You have a dream about your life. You know where you want to live, what you want to drive, and the type of clothes you want to wear. Have you ever stopped to calculate exactly what it would cost you, in financial terms, to achieve that desired lifestyle? If you’re like most people, the answer is no.
This step-by-step guide empowers you to take action by building a complete financial portfolio. This means that you have fully funded retirement accounts, are debt-free, have a six-month emergency cash reserve, own diversified investmentsacross different asset classes, and invest in yourself.
Before you Begin Building your Complete Financial Portfolio
Make a list of everything you own (e.g., assets such as cars, stocks, bonds, mutual funds, cash, bank accounts) and everything you owe (e.g., liabilities such as student loans, credit card balances.)
Be brutally honest—don’t keep something off the list because you’ll “get to it tomorrow” or “it isn’t a problem.” The key to changing your life is to determine exactly where you stand right now.
This balance sheet is going to be extremely important as we craft our way through the following steps. It’s a picture in time, the first step in understanding your net worth, it’s a benchmark as you build your financial future.
Contribute to Your 401k With Your Employer’s Matching Funds
Many businesses match contributions employees make to their 401k accounts. The amount of these matching contributions can vary widely from company to company; most providing an escalation in benefits based upon tenure.
Yet, despite this free cash, some individuals do not take advantage either because they don’t understand the time value of moneyor don’t believe they can afford to have their take-home pay reduced.
The fact is you can’t afford not to contribute. If your employer matches $1-for-$1 up to the first 5 percent of your contribution, you are immediately earning a 100 percent return on your investment. There is no investment in the world that can guarantee returns even close to that amount.
When you consider these funds will also grow tax-deferred in your 401k for the next 20, 30, or 40 years, the opportunity cost over a career can be millions of dollars!
The bottom line: Even if you are buried under a mountain of credit card debt, can’t pay your monthly bills, and have your telephone disconnected, you must contribute to your 401k up to the amount of your employer’s match. If your employer doesn’t match, don’t contribute anything until you’ve completed the next several steps.
Pay Off High-Interest Credit Card Debt
The next step in building your complete financial portfolio is to develop a plan for paying down high-interest credit card debt.
- Take the balance sheet you prepared and, on a separate sheet of paper, rank all of your debts by the interest rate you are paying starting with the highest.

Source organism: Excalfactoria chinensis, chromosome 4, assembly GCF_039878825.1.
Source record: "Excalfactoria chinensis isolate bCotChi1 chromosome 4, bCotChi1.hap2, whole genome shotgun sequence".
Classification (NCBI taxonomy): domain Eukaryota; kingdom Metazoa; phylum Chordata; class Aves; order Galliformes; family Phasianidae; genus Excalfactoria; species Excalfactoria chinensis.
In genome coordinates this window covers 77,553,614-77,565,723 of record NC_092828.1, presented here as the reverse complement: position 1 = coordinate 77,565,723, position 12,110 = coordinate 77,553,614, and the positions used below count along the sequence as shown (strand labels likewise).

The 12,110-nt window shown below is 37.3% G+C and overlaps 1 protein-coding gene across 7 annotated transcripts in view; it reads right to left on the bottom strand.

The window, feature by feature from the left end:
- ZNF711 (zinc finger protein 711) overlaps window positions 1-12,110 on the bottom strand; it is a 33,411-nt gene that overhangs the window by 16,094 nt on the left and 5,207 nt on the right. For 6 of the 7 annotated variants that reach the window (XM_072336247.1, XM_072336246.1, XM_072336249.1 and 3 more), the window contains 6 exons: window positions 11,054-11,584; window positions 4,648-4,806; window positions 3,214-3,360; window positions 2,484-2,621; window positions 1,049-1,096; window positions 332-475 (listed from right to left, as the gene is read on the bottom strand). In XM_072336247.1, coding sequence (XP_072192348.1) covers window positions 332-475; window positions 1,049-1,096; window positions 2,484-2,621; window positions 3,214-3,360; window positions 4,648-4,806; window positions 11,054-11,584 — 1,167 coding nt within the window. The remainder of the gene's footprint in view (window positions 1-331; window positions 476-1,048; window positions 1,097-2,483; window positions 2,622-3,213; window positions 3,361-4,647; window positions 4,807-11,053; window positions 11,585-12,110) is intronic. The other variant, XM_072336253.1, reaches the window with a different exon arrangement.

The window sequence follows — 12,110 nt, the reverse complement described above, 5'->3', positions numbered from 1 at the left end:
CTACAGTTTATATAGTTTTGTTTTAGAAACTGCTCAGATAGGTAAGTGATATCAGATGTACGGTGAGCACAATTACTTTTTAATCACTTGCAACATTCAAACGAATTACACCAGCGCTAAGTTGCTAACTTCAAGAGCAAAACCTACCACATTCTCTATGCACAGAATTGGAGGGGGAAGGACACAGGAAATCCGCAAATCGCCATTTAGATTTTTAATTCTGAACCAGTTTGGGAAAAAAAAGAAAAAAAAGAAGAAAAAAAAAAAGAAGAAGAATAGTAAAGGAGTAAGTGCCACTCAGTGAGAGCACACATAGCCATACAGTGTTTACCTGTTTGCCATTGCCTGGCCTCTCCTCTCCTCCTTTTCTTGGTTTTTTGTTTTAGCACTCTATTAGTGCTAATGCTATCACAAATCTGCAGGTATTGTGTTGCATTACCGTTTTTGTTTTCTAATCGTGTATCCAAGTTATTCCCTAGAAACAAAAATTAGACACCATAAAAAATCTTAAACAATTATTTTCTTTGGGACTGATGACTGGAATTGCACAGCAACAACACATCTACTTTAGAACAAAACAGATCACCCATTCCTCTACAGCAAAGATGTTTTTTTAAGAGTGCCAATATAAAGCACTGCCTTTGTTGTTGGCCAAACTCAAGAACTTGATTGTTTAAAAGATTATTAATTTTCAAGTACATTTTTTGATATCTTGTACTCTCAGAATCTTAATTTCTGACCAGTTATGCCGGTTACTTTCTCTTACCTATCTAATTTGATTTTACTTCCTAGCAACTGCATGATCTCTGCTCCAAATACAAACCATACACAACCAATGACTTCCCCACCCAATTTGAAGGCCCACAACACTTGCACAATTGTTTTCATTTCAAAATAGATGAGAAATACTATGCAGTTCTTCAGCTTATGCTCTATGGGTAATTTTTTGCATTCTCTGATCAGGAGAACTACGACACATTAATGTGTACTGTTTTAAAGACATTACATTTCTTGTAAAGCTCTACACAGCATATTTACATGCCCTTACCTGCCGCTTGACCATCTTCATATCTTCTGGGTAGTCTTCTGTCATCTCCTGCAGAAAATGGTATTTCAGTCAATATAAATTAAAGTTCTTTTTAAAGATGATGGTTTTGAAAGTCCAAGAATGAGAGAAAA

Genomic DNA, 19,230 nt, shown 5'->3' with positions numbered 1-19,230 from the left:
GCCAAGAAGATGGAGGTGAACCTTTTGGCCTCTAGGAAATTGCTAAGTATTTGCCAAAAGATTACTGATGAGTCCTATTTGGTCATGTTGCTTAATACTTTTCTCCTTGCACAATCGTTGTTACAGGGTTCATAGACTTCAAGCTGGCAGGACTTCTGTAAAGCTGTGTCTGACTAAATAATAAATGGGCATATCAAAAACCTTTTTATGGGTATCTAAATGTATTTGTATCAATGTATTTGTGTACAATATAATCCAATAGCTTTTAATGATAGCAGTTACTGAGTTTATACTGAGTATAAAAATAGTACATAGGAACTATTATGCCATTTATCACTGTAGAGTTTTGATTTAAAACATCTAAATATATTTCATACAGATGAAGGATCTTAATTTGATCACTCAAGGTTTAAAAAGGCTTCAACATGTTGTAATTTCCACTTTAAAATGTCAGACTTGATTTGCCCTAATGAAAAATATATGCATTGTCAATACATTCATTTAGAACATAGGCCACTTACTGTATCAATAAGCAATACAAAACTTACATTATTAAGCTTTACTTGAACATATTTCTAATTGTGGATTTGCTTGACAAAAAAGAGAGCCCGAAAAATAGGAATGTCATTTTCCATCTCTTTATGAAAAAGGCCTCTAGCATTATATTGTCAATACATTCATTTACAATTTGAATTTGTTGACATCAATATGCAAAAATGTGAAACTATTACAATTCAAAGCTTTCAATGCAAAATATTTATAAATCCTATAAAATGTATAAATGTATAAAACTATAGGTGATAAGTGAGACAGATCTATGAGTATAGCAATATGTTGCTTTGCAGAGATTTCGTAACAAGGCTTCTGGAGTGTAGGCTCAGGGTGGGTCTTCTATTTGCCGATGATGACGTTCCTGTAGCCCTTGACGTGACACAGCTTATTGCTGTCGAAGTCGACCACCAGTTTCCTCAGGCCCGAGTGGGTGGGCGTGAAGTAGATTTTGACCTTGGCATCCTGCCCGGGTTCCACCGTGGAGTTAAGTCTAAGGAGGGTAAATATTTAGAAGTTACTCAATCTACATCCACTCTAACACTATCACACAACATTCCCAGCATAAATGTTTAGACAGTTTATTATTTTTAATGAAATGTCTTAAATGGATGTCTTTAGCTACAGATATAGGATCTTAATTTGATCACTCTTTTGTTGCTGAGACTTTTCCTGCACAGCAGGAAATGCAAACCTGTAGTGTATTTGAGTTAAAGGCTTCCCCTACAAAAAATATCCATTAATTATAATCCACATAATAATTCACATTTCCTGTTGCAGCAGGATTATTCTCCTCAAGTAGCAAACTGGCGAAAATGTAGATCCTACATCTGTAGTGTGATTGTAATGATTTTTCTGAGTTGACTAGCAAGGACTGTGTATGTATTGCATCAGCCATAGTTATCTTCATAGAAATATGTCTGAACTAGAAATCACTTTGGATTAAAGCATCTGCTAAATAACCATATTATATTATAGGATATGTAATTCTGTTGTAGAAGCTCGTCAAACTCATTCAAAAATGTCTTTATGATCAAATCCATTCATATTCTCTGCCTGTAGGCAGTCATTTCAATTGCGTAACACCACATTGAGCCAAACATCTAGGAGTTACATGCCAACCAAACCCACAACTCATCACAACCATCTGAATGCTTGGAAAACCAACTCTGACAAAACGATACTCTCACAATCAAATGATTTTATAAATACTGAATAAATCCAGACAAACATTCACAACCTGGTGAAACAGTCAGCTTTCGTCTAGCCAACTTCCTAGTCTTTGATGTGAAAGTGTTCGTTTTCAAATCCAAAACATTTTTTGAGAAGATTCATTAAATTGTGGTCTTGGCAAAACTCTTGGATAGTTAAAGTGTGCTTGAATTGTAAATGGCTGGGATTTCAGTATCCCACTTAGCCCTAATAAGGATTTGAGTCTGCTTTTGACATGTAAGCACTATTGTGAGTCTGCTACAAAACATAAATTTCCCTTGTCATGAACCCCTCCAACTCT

- Decide how much you can afford to dedicate to debt reduction each month from your regular income. If you are making regular contributions to a mutual fund or investment account outside of your 401k match, temporarily stop and add that money to your “debt-reduction” funds.
- Pay the minimum balance on all of the debts except the highest-ranked on the list (the card with the highest interest rate). The highest ranked card should receive all of the capital (less the minimums on the other debts) you can afford to part with until it has been completely paid off.
- When you’ve wiped out a balance, cross the card off your list and put it in a drawer (do not cancel the card; this will lower your credit score and cause the interest rate you pay on the variable rate and new debt to increase). Do not charge to it again.
- Continue this process until all of these accounts are paid in full.
The process may take months or even years. The key is to avoid making new charges and find extra money to pay down debt faster. This doesn’t mean you have to abandon your cards altogether; they are not inherently evil. In fact, credit cards can be a valuable financial tool if used responsibly.
Open and Fully Fund a Roth IRA
The Roth IRA is the greatest financial account available to investors in the United States. The odds are good you qualify; as long as your annual income does not exceed $137,000 (single) or $203,000 (married), you can open a Roth IRA.
Contributions (subject to annual limits) are made with after-tax dollars. All Roth IRA contributions can be withdrawn at any time without any penalty. Once you reach the age of 59 1/2 (subject to the five-year rule), all withdrawals are absolutely 100-percent tax-free.
In other words, if you purchased $10,000 worth of the next-Microsoft through your Roth IRA and held it for 20 years, selling the stake at retirement for $5 million, you would owe Uncle Sam nothing.
Purchase a Home
The next step to constructing a complete financial portfolio is to save for a down payment on a house. By owning your own home, you are converting what was previously an expense (rent) into equity.
To sweeten the deal, not only is the interest paid on your mortgage tax-deductible, but you are permitted a lifetime capital gains tax exemption of $250,000 (single) or $500,000 (married) if you sell your home at a profit.
From an investment standpoint, this is particularly attractive. According to Realtor.com, a home typically appreciates 3 to 4 percent each year.
A $100,000 house, for example, would appreciate $3,000 to $4,000 per year, or nearly 20 percent on a $20,000 cash investment (the down payment). There is no other investment in the world that is practical, generates a comparable return, and diversifies one’s asset allocation into real estate at the same time.